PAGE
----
One of the biggest assets had at his disposal going into the launch of “The Jane Pauley Show” turned out also to be one of his biggest challenges.
Jane Pauley, former co-host of “Dateline NBC” and “Today,” is one of the most recognizable American newswomen-a definite plus in terms of catching viewers’ attention. Ms. Pauley’s reputation was also helpful in attracting an experienced staff, said Mr. Weisman, the show’s executive producer.
The catch was that Ms. Pauley is known as a newswoman, but she was getting ready to host something much different from news: a daytime talk show. No longer behind a desk, she would be on stage in front of a studio audience. The series’ format was designed to incorporate entertainment, information, fun and relaxation, Mr. Weisman said.
“She did not want to do news,” he said. “Our challenge was to get the audience to see Jane in a new way. Since she was on `Dateline,’ they were used to seeing her doing news stories. We knew it would take awhile for people to get used to seeing her do different stories.”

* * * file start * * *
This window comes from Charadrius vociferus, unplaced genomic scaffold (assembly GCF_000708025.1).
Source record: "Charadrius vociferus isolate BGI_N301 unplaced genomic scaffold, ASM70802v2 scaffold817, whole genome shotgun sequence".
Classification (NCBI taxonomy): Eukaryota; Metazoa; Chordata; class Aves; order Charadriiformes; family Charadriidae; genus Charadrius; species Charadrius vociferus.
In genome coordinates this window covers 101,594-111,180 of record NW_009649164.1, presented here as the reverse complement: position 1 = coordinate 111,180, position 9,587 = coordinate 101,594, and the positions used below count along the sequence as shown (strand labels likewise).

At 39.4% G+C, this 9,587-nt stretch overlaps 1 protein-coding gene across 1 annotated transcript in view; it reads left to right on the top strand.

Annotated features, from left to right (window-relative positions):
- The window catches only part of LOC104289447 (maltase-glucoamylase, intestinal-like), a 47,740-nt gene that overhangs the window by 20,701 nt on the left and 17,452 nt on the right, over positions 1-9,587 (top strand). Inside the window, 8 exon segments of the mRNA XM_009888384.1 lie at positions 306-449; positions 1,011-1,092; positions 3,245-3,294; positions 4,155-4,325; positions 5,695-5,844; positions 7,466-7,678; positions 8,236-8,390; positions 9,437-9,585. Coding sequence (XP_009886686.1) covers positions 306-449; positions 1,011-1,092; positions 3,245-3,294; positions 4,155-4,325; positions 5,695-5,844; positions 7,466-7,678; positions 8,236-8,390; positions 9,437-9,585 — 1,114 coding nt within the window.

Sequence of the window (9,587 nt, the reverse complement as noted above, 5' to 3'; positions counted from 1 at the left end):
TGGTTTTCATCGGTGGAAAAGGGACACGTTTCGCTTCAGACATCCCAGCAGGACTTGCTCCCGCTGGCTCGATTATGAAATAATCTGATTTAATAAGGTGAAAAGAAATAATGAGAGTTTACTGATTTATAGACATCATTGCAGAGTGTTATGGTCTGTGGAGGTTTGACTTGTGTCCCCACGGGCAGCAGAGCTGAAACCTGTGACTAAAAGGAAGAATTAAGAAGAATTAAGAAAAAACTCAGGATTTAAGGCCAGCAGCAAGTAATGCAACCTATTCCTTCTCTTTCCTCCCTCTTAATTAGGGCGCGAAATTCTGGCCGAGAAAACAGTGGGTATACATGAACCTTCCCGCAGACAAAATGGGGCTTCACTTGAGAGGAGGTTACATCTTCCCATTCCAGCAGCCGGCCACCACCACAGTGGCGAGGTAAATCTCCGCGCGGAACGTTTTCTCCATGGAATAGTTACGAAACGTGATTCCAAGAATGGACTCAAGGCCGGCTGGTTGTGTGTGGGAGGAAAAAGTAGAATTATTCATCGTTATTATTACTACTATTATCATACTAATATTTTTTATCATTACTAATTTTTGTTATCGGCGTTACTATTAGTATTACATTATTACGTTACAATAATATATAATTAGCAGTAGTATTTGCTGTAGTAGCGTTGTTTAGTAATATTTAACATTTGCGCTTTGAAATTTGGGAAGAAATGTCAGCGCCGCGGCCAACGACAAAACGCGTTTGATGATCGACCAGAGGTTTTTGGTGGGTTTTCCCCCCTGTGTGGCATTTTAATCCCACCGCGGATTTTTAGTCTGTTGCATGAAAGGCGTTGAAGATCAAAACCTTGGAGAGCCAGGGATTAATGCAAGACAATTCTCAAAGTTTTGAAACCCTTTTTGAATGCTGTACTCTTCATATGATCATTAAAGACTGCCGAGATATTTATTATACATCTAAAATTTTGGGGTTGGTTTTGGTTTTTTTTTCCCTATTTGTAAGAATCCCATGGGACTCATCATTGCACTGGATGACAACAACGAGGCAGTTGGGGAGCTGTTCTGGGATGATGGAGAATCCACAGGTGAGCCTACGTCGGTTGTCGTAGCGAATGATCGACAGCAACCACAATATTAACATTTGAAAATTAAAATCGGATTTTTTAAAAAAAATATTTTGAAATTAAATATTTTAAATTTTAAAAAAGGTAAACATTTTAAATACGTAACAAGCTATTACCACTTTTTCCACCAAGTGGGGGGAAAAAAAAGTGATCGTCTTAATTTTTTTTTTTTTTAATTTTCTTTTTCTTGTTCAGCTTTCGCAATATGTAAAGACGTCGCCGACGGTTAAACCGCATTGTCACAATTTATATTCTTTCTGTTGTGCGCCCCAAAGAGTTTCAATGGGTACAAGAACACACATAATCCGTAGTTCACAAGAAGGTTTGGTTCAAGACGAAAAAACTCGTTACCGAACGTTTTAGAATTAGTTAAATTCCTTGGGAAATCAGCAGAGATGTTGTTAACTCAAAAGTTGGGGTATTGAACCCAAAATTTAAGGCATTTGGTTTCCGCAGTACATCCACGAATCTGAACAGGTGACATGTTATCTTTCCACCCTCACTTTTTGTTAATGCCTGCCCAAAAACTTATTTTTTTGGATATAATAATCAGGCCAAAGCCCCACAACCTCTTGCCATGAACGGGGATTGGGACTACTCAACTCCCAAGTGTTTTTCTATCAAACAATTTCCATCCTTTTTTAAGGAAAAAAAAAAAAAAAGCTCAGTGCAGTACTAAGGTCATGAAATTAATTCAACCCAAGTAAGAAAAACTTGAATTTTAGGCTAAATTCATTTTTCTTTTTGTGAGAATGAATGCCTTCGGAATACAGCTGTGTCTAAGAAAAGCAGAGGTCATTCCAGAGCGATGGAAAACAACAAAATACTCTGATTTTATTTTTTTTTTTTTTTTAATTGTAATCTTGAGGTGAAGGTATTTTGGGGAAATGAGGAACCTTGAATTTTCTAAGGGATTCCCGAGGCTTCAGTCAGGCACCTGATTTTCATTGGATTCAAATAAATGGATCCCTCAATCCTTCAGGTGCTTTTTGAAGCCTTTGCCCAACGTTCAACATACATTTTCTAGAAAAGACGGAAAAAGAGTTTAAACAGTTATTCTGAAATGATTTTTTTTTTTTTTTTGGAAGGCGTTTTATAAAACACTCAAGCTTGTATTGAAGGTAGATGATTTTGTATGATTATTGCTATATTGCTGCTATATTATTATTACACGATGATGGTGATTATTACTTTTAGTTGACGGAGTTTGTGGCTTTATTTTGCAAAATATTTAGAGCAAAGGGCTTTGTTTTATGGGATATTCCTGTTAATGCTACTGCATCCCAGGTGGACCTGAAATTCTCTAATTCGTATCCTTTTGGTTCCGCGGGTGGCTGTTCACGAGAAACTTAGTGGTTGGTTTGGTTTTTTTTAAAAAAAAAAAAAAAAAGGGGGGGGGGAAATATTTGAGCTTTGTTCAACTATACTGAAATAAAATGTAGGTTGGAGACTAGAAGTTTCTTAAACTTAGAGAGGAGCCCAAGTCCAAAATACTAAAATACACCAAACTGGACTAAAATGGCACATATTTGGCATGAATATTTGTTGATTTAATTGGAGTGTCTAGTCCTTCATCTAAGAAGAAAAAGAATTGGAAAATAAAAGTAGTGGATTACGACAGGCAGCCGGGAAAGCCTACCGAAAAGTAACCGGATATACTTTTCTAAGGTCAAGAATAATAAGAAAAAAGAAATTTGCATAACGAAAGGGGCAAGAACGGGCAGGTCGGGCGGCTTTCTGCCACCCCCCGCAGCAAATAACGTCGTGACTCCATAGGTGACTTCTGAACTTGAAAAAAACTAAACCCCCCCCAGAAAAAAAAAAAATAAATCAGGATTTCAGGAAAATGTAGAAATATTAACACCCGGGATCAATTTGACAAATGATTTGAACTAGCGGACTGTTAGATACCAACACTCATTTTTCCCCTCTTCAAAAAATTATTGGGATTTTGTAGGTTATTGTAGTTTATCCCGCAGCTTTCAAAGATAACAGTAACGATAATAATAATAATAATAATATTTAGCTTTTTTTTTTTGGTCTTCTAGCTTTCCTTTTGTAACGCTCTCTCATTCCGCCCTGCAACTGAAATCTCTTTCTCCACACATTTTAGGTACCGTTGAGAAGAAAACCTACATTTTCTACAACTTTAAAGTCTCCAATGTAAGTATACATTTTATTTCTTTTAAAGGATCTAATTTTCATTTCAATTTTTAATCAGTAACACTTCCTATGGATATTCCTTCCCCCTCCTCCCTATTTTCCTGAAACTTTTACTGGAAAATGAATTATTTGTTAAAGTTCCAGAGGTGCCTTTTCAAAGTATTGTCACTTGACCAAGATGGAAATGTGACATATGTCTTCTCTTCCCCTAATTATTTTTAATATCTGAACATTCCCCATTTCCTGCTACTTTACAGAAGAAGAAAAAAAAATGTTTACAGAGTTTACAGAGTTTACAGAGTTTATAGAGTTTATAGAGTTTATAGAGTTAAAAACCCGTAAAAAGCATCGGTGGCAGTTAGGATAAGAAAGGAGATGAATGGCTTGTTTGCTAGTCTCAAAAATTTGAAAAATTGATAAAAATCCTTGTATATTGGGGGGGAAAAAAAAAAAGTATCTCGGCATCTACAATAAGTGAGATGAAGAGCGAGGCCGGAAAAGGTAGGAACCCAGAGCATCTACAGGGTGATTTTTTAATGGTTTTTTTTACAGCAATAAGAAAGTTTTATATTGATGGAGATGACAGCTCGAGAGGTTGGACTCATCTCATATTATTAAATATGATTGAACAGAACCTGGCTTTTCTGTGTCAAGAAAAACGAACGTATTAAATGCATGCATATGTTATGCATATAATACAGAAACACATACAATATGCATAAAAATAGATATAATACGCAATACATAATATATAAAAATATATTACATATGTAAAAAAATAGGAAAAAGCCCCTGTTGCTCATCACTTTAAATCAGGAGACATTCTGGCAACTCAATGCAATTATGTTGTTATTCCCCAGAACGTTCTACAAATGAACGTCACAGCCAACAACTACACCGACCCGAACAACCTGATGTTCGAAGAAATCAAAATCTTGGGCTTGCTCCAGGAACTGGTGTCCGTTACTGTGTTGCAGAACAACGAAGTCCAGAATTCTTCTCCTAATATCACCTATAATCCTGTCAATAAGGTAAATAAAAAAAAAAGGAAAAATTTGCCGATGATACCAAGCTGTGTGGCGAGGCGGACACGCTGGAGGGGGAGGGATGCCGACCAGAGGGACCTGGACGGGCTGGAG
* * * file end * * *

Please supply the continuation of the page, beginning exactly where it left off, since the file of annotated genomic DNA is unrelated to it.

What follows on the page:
Getting Ms. Pauley used to the new TV terrain has been crucial as well. “When you have a single host you have to make that host comfortable,” said Mr. Weisman, who has produced TV coverage of such sporting events as the World Series and the Olympics-both of which, he said, allow for more prep and lead time than does a daily talk show.
At the same time, “From everything I’ve been able to find out about single-hosted talk shows, the host has to just by definition take the lead,” he said. Though the production experiences the usual disagreements and the setup is a new one for Ms. Pauley, she’s a pro, Mr. Weisman said: She “comes out and hits her marks.”
Audiences apparently have not adjusted so quickly. NBC Universal secured two-year station deals for “Jane” by selling it as one of the best bets for success, but the show has not lived up to ratings expectations. It premiered the week of Aug. 30 with a 1.6 national household rating and pulled a 1.5 the week ended Nov. 14, according to Nielsen Media Research.
Mr. Weisman said he watches the ratings but mostly just looks “to see what shows resonate with the public.”
One thing he noticed is viewers are tougher customers than ever. “People tend to make their judgments very quickly, and then it’s a challenge to get them to come back once they leave,” he said. “That’s been true of television for a long time, but probably more than ever now.”
Still, he calls his first crack at showrunner for a daily syndicated show “invigorating.”
“The great thing for me at this point in my life is every day your brain is working and you’re learning something and there’s a never-ending amount of variety in your life,” he said.